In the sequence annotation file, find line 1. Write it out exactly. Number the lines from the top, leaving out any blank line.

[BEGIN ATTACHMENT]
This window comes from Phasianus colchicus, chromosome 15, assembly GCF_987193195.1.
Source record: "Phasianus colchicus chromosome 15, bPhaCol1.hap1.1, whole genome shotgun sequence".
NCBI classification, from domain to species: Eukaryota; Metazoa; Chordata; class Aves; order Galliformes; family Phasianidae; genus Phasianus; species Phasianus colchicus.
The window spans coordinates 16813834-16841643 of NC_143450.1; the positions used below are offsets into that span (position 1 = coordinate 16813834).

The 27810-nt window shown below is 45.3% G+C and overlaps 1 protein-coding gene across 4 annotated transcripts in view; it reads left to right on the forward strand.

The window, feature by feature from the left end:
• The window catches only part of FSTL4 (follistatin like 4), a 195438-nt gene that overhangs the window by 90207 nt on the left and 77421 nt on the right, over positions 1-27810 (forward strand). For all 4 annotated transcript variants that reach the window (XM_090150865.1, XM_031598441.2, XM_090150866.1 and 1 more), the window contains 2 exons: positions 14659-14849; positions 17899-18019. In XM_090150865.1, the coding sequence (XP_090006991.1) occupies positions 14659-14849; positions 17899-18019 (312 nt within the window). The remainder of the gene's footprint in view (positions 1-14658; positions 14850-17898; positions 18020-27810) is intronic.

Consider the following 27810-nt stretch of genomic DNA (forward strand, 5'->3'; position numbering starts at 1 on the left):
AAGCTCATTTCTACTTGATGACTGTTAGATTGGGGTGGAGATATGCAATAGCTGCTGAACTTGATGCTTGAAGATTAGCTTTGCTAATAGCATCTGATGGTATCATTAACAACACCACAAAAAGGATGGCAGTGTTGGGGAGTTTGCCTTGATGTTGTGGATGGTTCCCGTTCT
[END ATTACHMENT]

This window comes from Phasianus colchicus, chromosome 15, assembly GCF_987193195.1.